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Home » Monkeypox myths — debunking anti-vaccine claims about the virus

Monkeypox myths — debunking anti-vaccine claims about the virus

Last updated on May 29th, 2022 at 11:42 am

Within nanoseconds of monkeypox hitting the news, the anti-vaccine activists were pushing myths in force employing their unique brand of conspiracy theories and bad science. Like they did with COVID-19 vaccines, the anti-vaxxers have jumped on monkeypox with all kinds of crackpot ideas and myths that deserve debunking.

As is my policy, I’m not going to point you to any of the crazy websites with these monkeypox myths — I’m not going to send them any traffic. I’m sure I’m missing some good ones, but here’s what I’ve seen.

Monkeypox myths, Del Bigtree blames Bill Gates

Well, you knew that this wouldn’t be one of the monkeypox myths without having to deal with a Bill Gates conspiracy. In this case, we have Del Bigtree, who is a loudmouth without a single piece of evidence supporting any of his claims, trying to make it appear that Gates is going to make money from the monkeypox scare.

Do I have to debunk this? Bigtree is incapable of saying one truthful thing about vaccines (or monkeypox), and Bill Gates does not profit from vaccines.

This monkeypox outbreak occurred naturally with no help from anyone, including Bill Gates.

Monkeypox is really shingles

I don’t know how the anti-vaxxers came up with this nonsense, but I’m guessing that the distinctive rash of monkeypox appears to be similar to the one caused by chickenpox making it appear that they are the same.

Chickenpox is caused by Varicella zoster, a virus that is not even slightly related to the monkeypox virus.

The conspiracy theorists also posted what appears to be fake a screenshot from a Canadian TV network, which stated that 95% of suspected cases detected across the country turned out to be shingles. This is false.

Monkeypox is a completely different disease from chickenpox. They are in completely separate taxonomic realms, about as closely related to one another as humans are to fungus. So, don’t buy into this claim (as if readers of this blog ever buy into these claims).

COVID-19 vaccines cause monkeypox

Yes, they are saying this. Monkeypox is caused by the monkeypox virus, and unless there is a massive quality control problem in making COVID-19 vaccines that cause them to be contaminated with the monkeypox virus, there is no way that the vaccine causes monkeypox. None.

And once again, the SARS-CoV-2, the virus that causes COVID-19 is a separate taxonomic ream from the monkeypox virus. They are as closely related as monkeys are to amoeba.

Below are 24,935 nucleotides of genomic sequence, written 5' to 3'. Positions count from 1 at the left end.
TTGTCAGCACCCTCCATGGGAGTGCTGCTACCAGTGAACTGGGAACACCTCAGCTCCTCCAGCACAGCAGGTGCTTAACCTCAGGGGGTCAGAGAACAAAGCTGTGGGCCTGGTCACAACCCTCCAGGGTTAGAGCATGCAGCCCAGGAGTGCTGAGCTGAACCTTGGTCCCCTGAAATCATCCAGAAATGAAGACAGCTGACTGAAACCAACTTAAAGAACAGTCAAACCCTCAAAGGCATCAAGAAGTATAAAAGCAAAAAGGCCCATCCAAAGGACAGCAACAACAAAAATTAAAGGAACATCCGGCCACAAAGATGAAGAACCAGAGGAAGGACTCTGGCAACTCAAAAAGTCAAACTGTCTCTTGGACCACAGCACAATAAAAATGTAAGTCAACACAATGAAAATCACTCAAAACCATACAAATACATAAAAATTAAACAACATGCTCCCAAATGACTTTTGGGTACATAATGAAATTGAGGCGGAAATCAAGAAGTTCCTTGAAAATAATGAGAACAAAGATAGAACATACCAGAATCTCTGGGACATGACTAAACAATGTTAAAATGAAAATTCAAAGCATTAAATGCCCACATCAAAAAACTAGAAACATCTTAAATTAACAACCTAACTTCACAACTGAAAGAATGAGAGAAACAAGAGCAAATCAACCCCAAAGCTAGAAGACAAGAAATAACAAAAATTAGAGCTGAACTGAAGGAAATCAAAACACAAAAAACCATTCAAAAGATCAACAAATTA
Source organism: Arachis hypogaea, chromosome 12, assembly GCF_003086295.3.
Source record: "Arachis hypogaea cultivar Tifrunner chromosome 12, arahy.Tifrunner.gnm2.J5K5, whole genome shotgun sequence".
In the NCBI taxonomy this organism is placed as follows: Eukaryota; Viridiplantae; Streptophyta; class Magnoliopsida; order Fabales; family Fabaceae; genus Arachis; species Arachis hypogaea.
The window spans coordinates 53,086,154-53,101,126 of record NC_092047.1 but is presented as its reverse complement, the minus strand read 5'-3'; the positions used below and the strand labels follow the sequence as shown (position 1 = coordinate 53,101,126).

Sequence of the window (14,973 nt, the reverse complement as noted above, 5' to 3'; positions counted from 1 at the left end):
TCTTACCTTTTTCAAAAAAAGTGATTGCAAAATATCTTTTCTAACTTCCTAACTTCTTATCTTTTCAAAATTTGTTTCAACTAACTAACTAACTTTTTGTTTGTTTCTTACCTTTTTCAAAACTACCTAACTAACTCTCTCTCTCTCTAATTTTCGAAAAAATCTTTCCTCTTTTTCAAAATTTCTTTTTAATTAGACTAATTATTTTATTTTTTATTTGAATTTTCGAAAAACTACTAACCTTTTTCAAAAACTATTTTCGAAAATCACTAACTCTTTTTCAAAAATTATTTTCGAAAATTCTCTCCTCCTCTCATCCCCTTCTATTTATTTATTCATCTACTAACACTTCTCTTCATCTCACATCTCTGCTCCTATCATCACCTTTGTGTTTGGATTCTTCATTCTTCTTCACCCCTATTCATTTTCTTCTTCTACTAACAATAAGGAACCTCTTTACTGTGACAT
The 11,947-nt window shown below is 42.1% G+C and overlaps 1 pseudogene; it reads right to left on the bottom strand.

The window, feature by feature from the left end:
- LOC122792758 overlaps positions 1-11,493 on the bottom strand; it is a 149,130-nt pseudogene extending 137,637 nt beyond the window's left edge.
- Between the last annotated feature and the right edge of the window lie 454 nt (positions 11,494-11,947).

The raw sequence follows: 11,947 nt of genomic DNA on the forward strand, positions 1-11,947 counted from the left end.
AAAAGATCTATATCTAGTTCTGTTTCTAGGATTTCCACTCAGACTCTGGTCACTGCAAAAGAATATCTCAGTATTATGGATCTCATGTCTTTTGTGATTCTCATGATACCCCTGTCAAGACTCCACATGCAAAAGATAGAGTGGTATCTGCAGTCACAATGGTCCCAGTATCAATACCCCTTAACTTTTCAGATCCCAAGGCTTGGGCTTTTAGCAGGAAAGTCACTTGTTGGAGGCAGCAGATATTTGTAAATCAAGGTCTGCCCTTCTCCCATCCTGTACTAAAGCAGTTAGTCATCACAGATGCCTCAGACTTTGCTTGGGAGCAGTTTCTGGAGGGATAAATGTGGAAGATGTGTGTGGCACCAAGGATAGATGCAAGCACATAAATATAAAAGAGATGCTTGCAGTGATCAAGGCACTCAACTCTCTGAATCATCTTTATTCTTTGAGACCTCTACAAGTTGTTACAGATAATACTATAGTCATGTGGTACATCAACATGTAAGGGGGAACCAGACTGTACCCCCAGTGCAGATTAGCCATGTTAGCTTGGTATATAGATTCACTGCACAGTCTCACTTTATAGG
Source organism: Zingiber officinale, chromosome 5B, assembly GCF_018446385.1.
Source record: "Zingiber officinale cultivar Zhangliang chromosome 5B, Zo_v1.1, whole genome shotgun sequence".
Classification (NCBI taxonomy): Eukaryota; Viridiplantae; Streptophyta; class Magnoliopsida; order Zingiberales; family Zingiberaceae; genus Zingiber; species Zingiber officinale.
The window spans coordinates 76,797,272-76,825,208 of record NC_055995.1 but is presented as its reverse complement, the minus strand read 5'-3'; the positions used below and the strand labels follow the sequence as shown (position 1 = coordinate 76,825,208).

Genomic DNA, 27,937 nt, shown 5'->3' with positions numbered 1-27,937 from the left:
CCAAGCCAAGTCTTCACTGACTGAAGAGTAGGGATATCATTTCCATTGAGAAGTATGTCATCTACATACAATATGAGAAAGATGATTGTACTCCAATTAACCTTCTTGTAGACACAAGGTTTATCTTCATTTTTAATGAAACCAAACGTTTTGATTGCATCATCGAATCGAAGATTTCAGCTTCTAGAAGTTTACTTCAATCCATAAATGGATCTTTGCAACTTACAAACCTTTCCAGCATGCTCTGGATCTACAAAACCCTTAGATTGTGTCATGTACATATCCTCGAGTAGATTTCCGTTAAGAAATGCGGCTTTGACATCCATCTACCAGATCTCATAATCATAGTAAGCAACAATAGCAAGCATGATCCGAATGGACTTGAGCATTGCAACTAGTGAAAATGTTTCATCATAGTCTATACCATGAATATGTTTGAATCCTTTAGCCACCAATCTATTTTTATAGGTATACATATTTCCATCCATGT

Photo by Braňo on Unsplash

The AstraZeneca COVID-19 vaccine causes monkeypox

The AstraZeneca COVID-19 vaccines use a chimpanzee adenovirus vector to transfer mRNA to our cells to produce the spike protein of the SARS-CoV-2. Of course, the adenovirus that comes from an ape (and NOT a monkey, they are different primates) means that the pushers of monkeypox myths believe that the AstraZeneca vaccine must cause monkeypox.

And once again, the adenovirus and monkeypox virus are in different phyla, meaning that they are as closely related as a chimpanzee is to a lobster. The adenovirus cannot cause monkeypox. Moreover, the adenovirus vector cannot replicate in humans, so it cannot “infect” us.

Of course, the conspiracists are posting photos of the AstraZeneca package insert that shows the “chimpanzee adenovirus vector” to support this conspiracy.

Monkeypox comes from eating meat

This particular myth comes from some warnings about eating meat from West Africa, particularly bush meat. But it has nothing to do with meat from farms in most countries. They do not contain the monkeypox virus.

The CDC specifically states that one should avoid:

Eating or preparing meat from wild game (bushmeat) or using products derived from wild animals from Africa (creams, lotions, powders).

Don’t worry then. We carnivores are safe.

This monkeypox outbreak started in Wuhan

This again.

According to a paper published in Virologica Sinica, researchers at the Wuhan Institute of Virology were experimenting with the monkeypox virus in 2021. The researchers were trying to develop a PCR test for the virus, and they weren’t doing anything nefarious. The team used a fragment of the monkeypox virus genome, less than one-third of its full size, which was described as a “fail-safe” way of preventing a leak. 

However, since the ongoing conspiracy that COVID-19 was leaked from that same laboratory, it didn’t take too long before the conspiracists were pushing the myth that the monkeypox virus arose there as part of some biological warfare.

This monkeypox virus outbreak did not start in China, it started in West Africa, where the disease is endemic.

Michael Simpson

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